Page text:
The Siberian forest fire that occurs in the region of Yakutia has caused its smoke to reach the North Pole "for the first time in historical records", according to a statement and satellite image released by NASA, the United States Space Agency.

According to the material, the Siberian wildfire already spans 4,8 kilometers (km), a size more than enough to classify it as larger than all other events of its type currently burning in the world combined.

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Satellite image taken by NASA shows a Siberian forest fire, with smoke so dense it practically blurs the ground.
The smoke in the image recorded by NASA's MODIS satellite shows that the Siberian forest fires are so intense that the smoke has already reached the North Pole – something unprecedented in history. Image: NASA/MODIS/Disclosure

Yakutia – officially the Russian Republic of Sakha – has 3,083,523 km² of land area, constituting half of the eastern states that make up the Russian federation. Endowed with three time zones, Yakutia deals with extreme cold, but with the problematic advance of the global warming, the region known for recording, in the past, a cold of -72,1°C (Celsius), now sees the melting of ice and forest fires increasingly evident.

The problem lies in the region's forest density. Known as “taiga” or “boreal forest”, the biome is filled with wood trees strong enough to withstand the cold. When they burn, they tend to take longer to completely destroy themselves, causing the fire to spread over larger sectors for longer. Every summer there is fire like that, but in 2021, things are getting especially bad.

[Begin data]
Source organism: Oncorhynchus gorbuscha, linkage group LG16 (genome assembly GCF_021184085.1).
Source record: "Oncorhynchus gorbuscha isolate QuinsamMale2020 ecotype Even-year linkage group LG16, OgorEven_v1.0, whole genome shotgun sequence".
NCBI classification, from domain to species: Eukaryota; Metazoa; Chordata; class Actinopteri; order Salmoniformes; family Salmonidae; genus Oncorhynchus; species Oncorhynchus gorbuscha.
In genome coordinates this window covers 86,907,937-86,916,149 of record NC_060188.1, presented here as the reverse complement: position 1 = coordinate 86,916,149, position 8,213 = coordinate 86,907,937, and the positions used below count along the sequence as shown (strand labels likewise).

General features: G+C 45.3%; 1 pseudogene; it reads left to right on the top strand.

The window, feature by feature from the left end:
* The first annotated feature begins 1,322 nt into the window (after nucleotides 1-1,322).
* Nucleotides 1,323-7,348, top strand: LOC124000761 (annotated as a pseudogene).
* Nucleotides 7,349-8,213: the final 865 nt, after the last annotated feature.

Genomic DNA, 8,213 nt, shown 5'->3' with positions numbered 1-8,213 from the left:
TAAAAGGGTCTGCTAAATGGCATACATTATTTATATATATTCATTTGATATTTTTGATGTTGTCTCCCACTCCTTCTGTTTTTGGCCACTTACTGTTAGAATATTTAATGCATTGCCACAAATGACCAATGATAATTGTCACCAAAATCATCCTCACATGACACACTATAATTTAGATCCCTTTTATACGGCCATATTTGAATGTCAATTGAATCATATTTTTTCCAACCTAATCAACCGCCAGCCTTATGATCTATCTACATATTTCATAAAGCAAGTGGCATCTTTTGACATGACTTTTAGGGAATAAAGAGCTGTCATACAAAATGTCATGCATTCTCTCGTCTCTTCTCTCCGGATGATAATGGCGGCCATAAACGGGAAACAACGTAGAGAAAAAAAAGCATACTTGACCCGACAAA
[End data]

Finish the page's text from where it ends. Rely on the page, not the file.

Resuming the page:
In 2020, the Siberian forest fire rate was described by the Russian government as “very bad”, producing the equivalent of 450 million tons of carbon dioxide, a gas that severely contributes to the advance of global warming. This year, however, the estimate is for worsening, given that we are already at the 505 million ton mark and the Siberian summer is not over yet.

According to the image of satellite recorded by NASA, the smoke was visible at 3,2 km from east to west, and 4 km from north to south. China's state news agency Xinhua said it had seen reports that smoke had reached Mongolia and its capital, Ulan Bator.

The main difficulty is that the forest region, in addition to being dense, is dangerous to be accessed by humans. According to the Siberian Times, since July, residents of the region have been breathing smoke from the fires, but only half of the forests can be served by firefighters and the Russian army.

Environmental officials, however, also criticize the Russian government for allegedly letting the Siberian wildfire continue unchecked, thanks to a law that allows intervention forces not to be called if the cost of action is greater than the cost of damage caused by the fires. . In other words: if it's too expensive to fix, let the already expensive problem continue.

According to Alexei Yaroshenko, the Russian press turns a blind eye to the fires in the Siberian region. According to what the forest management expert told the Washington Post, they limit themselves to “playing hot rags”, saying that the taiga is always burning and minimizing the situation. “For years, government officials and opinionated influencers have been saying that fireworks are normal and there is no need to 'make trouble' with it. People kind of got used to it.”

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